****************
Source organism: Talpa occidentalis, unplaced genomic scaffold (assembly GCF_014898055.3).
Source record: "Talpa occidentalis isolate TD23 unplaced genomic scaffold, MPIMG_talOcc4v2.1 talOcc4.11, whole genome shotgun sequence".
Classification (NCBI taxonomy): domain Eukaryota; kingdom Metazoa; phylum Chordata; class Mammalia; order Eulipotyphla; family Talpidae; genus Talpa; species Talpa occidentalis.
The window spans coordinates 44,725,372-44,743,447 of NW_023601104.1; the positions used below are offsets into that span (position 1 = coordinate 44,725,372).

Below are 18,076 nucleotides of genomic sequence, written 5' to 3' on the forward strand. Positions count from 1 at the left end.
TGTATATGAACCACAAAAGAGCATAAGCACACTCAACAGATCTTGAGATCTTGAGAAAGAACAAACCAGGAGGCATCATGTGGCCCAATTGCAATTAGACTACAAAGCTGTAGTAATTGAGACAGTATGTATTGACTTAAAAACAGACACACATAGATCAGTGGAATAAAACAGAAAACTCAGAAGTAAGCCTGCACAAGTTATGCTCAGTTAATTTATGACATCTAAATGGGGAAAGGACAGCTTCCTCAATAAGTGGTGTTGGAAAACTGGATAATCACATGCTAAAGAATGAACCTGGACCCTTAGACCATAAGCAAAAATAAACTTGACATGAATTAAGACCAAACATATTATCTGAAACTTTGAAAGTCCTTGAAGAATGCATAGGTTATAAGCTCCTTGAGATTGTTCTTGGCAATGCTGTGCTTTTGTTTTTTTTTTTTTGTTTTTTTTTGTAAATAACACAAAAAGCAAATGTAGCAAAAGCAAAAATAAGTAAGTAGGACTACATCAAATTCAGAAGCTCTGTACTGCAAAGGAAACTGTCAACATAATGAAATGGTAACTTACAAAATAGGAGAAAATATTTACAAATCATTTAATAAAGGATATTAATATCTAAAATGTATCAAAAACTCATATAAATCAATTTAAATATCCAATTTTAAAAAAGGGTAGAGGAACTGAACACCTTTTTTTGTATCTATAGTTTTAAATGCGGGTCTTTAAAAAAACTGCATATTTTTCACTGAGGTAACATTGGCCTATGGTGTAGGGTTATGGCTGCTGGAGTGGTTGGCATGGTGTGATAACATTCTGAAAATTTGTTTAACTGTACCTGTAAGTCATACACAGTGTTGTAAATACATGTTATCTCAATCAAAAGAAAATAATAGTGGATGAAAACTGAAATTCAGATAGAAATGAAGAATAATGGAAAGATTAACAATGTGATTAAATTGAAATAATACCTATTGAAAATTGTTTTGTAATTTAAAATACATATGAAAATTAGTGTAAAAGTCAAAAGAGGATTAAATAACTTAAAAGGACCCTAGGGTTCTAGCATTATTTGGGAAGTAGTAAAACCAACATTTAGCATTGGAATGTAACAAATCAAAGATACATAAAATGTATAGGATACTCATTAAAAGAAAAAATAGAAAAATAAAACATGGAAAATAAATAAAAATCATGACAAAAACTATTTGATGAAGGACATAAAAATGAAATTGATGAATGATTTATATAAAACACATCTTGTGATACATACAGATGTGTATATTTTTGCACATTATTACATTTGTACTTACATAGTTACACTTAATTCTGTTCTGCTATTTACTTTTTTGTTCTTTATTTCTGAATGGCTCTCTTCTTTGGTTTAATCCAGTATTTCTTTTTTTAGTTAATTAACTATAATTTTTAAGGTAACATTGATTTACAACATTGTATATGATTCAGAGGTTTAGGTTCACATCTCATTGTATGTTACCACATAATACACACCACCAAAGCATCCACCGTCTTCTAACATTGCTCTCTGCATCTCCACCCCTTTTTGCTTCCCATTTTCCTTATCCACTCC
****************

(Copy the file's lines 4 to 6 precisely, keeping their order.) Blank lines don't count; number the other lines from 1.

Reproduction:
The window spans coordinates 44,725,372-44,743,447 of NW_023601104.1; the positions used below are offsets into that span (position 1 = coordinate 44,725,372).

Below are 18,076 nucleotides of genomic sequence, written 5' to 3' on the forward strand. Positions count from 1 at the left end.
TGTATATGAACCACAAAAGAGCATAAGCACACTCAACAGATCTTGAGATCTTGAGAAAGAACAAACCAGGAGGCATCATGTGGCCCAATTGCAATTAGACTACAAAGCTGTAGTAATTGAGACAGTATGTATTGACTTAAAAACAGACACACATAGATCAGTGGAATAAAACAGAAAACTCAGAAGTAAGCCTGCACAAGTTATGCTCAGTTAATTTATGACATCTAAATGGGGAAAGGACAGCTTCCTCAATAAGTGGTGTTGGAAAACTGGATAATCACATGCTAAAGAATGAACCTGGACCCTTAGACCATAAGCAAAAATAAACTTGACATGAATTAAGACCAAACATATTATCTGAAACTTTGAAAGTCCTTGAAGAATGCATAGGTTATAAGCTCCTTGAGATTGTTCTTGGCAATGCTGTGCTTTTGTTTTTTTTTTTTTGTTTTTTTTTGTAAATAACACAAAAAGCAAATGTAGCAAAAGCAAAAATAAGTAAGTAGGACTACATCAAATTCAGAAGCTCTGTACTGCAAAGGAAACTGTCAACATAATGAAATGGTAACTTACAAAATAGGAGAAAATATTTACAAATCATTTAATAAAGGATATTAATATCTAAAATGTATCAAAAACTCATATAAATCAATTTAAATATCCAATTTTAAAAAAGGGTAGAGGAACTGAACACCTTTTTTTGTATCTATAGTTTTAAATGCGGGTCTTTAAAAAAACTGCATATTTTTCACTGAGGTAACATTGGCCTATGGTGTAGGGTTATGGCTGCTGGAGTGGTTGGCATGGTGTGATAACATTCTGAAAATTTGTTTAACTGTACCTGTAAGTCATACACAGTGTTGTAAATACATGTTATCTCAATCAAAAGAAAATAATAGTGGATGAAAACTGAAATTCAGATAGAAATGAAGAATAATGGAAAGATTAACAATGTGATTAAATTGAAATAATACCTATTGAAAATTGTTTTGTAATTTAAAATACATATGAAAATTAGTGTAAAAGTCAAAAGAGGATTAAATAACTTAAAAGGACCCTAGGGTTCTAGCATTATTTGGGAAGTAGTAAAACCAACATTTAGCATTGGAATGTAACAAATCAAAGATACATAAAATGTATAGGATACTCATTAAAAGAAAAAATAGAAAAATAAAACATGGAAAATAAATAAAAATCATGACAAAAACTATTTGATGAAGGACATAAAAATGAAATTGATGAATGATTTATATAAAACACATCTTGTGATACATACAGATGTGTATATTTTTGCACATTATTACATTTGTACTTACATAGTTACACTTAATTCTGTTCTGCTATTTACTTTTTTGTTCTTTATTTCTGAATGGCTCTCTTCTTTGGTTTAATCCAGTATTTCTTTTTTTAGTTAATTAACTATAATTTTTAAGGTAACATTGATTTACAACATTGTATATGATTCAGAGGTTTAGGTTCACATCTCATTGTATGTTACCACATAATACACACCACCAAAGCATCCACCGTCTTCTAACATTGCTCTCTGCATCTCCACCCCTTTTTGCTTCCCATTTTCCTTATCCACTCC